The Sand Pebbles (1966 USA)

(There are many silly hat moments in The Sand Pebbles)

In 1911 China overthrew the Manchu dynasty, which in its weakened state, over the last century had sold off parcels of real estate outright controlled by European powers and later by Japan as well. The United States controlled no territory outright as other powers did, but the Americans did insist on extraterritoriality involving their citizens doing business there. What that meant was that US citizens were not subject to Chinese laws, civil or criminal. Matters involving them went to American courts. Other powers had those same treaties. That was resented. Westerners were resented. Japanese were resented most of all because they were fellow Asians doing it to the Chinese but this tale is only concerned with Americans.

In 1926, US Navy engineer Jake Holman (Steve McQueen) transfers from an ocean-based warship to the river gunboat San Pablo. The San Pablo patrols the Yangtze River in China under the orders of Captain Collins (Richard Crenna). Collins likes to keep his engine room crew busy, while the officers and deck sailors spend most of their time carrying out combat drills. However, Holman performs his engine room duties with such conscientiousness and gusto that he gradually alienates himself from most of the other crew members. This is the one for which McQueen should have won an Oscar. He demonstrates an emotional range and depth that runs the gamut from almost boyish naivete to the world weary, seen-it-all veteran.

Utterly convincing, he can say more with a slight incline of his head, a slow blink or shifting of his eyes than most actors could say with reams of dialogue at their disposal. He communicates with so much more than words, and there’s meaning in everything he says and does– he never wastes a line or a single moment. What he does with this role is magnificent; it’s the definitive McQueen performance. His Holman is the personification of the loner, and in creating him he delivers something few actors could ever equal: He’s tough, convincing and charming– all at the same time. During their journeys up and down the river, Holman falls in love with a teacher at a mission outpost, the beautiful Shirley Eckert (Candice Bergen).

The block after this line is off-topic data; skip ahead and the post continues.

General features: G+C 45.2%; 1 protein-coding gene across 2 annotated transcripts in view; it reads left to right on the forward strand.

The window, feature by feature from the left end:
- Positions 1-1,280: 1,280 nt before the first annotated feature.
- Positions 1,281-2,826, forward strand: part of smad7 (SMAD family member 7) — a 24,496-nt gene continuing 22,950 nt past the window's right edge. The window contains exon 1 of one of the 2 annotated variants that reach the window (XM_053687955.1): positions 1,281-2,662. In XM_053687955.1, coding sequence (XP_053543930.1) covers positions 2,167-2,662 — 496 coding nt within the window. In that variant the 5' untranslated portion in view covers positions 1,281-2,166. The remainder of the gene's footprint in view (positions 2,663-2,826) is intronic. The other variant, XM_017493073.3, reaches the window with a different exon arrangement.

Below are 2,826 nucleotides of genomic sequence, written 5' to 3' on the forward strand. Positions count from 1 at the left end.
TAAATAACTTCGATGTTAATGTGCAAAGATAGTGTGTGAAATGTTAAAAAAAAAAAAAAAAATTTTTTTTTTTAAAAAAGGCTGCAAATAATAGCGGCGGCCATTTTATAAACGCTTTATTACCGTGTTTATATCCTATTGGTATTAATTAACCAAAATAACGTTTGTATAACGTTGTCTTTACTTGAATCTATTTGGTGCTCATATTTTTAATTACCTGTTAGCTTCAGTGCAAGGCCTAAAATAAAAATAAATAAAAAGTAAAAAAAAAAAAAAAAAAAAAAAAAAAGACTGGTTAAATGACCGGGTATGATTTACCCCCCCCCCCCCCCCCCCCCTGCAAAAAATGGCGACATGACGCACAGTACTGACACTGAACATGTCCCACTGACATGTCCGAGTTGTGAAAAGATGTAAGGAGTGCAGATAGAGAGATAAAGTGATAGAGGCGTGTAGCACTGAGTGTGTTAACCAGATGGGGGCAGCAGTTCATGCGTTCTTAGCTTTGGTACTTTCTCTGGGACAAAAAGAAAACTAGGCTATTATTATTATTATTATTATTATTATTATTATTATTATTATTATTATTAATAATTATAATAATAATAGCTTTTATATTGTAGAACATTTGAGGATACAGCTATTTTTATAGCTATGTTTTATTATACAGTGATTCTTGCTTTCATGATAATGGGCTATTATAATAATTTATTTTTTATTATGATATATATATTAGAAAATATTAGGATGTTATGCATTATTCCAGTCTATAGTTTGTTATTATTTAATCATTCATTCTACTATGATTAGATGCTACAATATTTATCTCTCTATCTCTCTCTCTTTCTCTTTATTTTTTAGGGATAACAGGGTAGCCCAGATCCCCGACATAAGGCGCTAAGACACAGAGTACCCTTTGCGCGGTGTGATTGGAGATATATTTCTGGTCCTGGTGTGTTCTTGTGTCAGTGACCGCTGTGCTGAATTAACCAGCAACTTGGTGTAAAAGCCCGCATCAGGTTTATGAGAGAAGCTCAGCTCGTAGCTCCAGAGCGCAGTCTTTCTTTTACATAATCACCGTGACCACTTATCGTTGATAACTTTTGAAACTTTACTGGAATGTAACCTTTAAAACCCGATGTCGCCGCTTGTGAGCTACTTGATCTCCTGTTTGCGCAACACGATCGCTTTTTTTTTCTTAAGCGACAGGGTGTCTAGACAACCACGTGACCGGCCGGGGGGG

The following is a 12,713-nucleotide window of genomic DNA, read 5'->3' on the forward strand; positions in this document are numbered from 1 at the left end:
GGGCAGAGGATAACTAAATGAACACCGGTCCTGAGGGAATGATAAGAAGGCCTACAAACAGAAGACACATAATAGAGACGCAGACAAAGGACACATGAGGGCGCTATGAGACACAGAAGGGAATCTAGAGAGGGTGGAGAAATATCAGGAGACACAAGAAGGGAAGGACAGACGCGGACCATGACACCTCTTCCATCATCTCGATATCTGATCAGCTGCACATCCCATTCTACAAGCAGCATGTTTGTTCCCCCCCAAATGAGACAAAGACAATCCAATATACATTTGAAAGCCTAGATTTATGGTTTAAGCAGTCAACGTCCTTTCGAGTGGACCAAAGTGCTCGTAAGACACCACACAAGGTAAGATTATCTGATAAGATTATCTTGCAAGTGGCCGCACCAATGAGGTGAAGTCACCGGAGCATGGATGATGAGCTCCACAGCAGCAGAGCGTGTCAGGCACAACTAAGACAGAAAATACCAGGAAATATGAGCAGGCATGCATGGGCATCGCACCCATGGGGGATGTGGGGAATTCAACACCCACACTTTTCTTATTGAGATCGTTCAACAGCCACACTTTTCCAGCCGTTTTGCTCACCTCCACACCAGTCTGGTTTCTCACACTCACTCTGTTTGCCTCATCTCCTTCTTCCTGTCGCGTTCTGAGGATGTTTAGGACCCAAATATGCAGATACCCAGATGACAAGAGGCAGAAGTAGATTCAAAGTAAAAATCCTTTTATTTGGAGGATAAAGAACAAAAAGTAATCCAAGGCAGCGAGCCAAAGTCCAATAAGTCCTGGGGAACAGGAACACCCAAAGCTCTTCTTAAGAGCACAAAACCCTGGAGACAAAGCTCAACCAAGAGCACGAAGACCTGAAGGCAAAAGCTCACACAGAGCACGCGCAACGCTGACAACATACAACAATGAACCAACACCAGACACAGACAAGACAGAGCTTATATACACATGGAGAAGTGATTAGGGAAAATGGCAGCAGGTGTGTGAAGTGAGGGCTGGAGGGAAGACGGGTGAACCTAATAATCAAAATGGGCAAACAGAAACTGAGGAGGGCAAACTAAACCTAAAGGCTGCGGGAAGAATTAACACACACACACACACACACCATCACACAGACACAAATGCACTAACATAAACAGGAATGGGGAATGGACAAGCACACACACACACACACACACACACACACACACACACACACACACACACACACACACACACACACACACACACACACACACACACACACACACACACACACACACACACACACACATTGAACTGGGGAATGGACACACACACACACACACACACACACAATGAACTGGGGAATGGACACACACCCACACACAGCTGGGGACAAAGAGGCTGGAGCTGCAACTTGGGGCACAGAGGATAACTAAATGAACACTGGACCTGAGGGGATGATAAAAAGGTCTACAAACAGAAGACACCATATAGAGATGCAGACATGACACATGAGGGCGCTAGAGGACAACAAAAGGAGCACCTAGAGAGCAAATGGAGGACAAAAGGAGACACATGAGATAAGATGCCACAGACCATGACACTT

He also forms a strong friendship with fellow sailor Frenchy Burgoyne (Richard Attenborough), who has saved a Chinese prostitute from a life of vice and degradation by marrying her. The political situation in the country deteriorates and the crew of the San Pablo find themselves caught up in a difficult situation. Things reach crisis point when a Chinese crew member is captured and tortured because of his allegiance to the Americans. Worse still, the previously mentioned mission outpost is attacked by Chinese soldiers. This leads to the San Pablo having to smash through a blockade of Chinese junks – thereby declaring an intent of war – in order to rescue the missionaries and their colleagues. This act of foolhardy heroism proves to be fatal for many of the San Pablo’s beleaguered sailors.

Script writer Robert Anderson had a tough job distilling Richard McKenna’s sprawling novel of U.S. Navy gunboat ‘San Pablo’ (hence her sailors called themselves ‘Sand Pebbles’) at the start of the revolution that would tear China asunder and ultimately transform it into the post-WWII behemoth we know today. He and director Robert Wise knew to keep the plot’s underpinnings solidly on the central irony of McKenna’s story: that it is Jake’s very alienation from his fellows that leads him inevitably to sacrifice and redemption. The ending is shocking and powerful; a reminder of better, more mature days in American film. Wise directed on locations in Hong Kong and Taiwan with his customary mastery of both intense personal confrontation and epic sweep. In excellent support are Richard Attenborough, Richard Crenna and Mako. The film also features one of Jerry Goldsmith’s most memorable scores.

(Time to kick some Chinese butt…)


Leave a Reply

Please log in using one of these methods to post your comment: Logo

You are commenting using your account. Log Out /  Change )

Google photo

You are commenting using your Google account. Log Out /  Change )

Twitter picture

You are commenting using your Twitter account. Log Out /  Change )

Facebook photo

You are commenting using your Facebook account. Log Out /  Change )

Connecting to %s

%d bloggers like this: